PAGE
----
Murcia will keep the memory of al-Andalus alive through the creation of the city’s first orchard-garden, which will gather most of the different fruit trees, aromatic plants and flowers that used to decorate and limit the recreational villas of Ibn Mardanis, the Wolf King, who ruled the small kingdom of Murcia from 1147 to 1172. The determination of the City Councilor for Parks and Gardens, Adela Martínez-Cachá, and the collaboration and assessment of Huermur (Association for the Conservation of the Murcia’s Orchards), have led to the creation of this singular space that will reflect a time in which, according to that period’s chronicles, Murcia was highly valued for the fertility of its lands:
“Most of its land – wrote an anonymous traveler –, are surrounded by trees and orchards in a 12 miles distance. This allows you to walk under the trees’ shadows, with the singing of the birds and the running of the waters that lead you up to the city’s doors”.
More modestly, the city’s town-planning management has assigned a 9,000 plot m2 between the avenue Juan de Borbón and the road to Churra (close to the restaurant Torremolinos) for the design of this urban orchard where almost 400 trees, 2,256 plants and 629 bushes have been planted in these last weeks. Likewise, they have installed a 16 m2 irrigation plant, a playground, 54 benches, 14 bins and 82 street lamps.
The City Hall has included a visit to the Andalusian garden in its Environmental Program for school students, so that they can learn that different botanic species that amazed the Arab world. These included palm trees, peach trees, lemon trees, apricot trees, quince trees, and bitter oranges trees. There are, as well, fig trees, olive trees, carob trees, walnut trees, maple trees, hackberry trees, plum trees, kaki trees, apple trees, and medlar trees, millenary present in the Iberian Peninsula, and more exotic trees such as acacias from Constantinopla, privets and acacias from Japan, yellow bignonias, fan palms, and cypresses.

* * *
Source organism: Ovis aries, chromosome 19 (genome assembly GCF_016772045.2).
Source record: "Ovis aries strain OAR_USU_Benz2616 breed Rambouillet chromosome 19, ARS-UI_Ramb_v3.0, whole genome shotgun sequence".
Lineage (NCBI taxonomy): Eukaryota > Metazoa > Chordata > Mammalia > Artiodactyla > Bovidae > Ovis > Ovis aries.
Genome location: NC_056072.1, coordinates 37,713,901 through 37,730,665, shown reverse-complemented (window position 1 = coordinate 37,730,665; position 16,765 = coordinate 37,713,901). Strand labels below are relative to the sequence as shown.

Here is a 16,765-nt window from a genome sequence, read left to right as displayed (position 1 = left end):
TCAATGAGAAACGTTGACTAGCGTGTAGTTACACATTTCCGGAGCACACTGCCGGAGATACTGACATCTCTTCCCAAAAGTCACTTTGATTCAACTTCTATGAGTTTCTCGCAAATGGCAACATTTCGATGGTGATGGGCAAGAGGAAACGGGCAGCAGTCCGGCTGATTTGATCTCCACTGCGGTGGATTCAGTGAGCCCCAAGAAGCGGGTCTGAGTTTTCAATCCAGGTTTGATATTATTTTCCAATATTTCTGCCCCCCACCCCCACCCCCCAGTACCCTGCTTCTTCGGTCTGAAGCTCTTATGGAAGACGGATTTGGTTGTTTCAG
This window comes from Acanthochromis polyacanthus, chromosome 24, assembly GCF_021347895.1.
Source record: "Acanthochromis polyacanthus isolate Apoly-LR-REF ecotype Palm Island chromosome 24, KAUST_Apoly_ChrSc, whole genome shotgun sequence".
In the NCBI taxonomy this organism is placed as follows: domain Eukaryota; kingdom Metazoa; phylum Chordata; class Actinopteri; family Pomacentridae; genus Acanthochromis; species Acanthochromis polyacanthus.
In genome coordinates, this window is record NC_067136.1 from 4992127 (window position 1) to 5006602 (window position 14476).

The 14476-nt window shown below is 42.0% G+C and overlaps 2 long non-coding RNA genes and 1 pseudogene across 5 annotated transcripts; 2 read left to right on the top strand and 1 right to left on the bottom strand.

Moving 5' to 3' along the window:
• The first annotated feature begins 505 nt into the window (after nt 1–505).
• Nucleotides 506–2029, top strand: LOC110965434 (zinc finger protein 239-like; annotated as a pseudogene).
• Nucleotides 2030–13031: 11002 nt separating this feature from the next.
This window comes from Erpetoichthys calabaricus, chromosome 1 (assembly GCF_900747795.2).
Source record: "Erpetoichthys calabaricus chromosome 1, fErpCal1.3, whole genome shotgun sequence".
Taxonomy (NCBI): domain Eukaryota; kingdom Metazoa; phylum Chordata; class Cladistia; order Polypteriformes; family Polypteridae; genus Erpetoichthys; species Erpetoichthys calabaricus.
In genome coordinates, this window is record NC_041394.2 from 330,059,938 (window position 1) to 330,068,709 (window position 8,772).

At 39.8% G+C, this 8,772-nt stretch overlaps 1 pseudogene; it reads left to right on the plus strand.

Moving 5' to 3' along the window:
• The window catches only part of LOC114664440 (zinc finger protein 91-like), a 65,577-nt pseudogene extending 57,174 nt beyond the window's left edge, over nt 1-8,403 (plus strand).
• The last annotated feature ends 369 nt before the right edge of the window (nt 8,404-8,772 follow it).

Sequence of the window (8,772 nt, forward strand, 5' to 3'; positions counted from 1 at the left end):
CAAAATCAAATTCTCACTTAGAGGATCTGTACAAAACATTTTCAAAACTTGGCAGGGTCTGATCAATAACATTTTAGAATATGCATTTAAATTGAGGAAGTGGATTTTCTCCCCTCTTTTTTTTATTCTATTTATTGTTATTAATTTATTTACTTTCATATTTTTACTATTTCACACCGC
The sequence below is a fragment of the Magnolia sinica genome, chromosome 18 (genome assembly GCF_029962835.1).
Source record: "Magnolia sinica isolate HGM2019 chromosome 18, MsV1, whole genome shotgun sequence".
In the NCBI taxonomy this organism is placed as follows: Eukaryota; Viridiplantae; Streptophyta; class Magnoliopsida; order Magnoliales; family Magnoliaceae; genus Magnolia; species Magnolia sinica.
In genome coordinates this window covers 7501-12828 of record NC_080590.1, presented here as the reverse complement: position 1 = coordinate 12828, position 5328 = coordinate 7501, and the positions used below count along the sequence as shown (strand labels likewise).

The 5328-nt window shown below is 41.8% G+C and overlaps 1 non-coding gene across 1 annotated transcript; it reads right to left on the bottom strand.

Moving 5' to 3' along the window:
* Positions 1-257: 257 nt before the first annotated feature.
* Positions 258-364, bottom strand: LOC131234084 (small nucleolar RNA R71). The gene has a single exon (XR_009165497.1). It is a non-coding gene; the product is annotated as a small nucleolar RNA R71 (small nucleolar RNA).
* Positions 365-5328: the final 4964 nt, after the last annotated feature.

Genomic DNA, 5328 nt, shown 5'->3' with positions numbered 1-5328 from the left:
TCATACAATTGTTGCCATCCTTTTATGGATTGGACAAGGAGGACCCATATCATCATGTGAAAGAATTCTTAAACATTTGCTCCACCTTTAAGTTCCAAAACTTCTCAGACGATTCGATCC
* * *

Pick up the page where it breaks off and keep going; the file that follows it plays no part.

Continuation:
The orchard-garden has barely began to sprout, so the people in charge of its maintenance will have to work for hours until they the abelias, salvia, eremophilas, rose bushes, durantas, and other bushes begin to grow. They will also have to treat them well, so that the space becomes an authentic oasis. Grass, alfalfa, and cover and flagrant bushes such as mint and gazania, have also been planted.
The fruits harvested each year will be given to one of Murcia’s ONGs, according to Martínez-Cachá’s declarations, and the costs of its maintenance will be covered by the city’s gardeners. The city councilor publicly thanked Huemur for their contribution to the project, which counts with perennial plants, such as daylilies, centaureas, and thistles, as well as with paths to walk and practice sports. All designed, says the city councilor, so that the people of Murcia can enjoy an unforgettable park.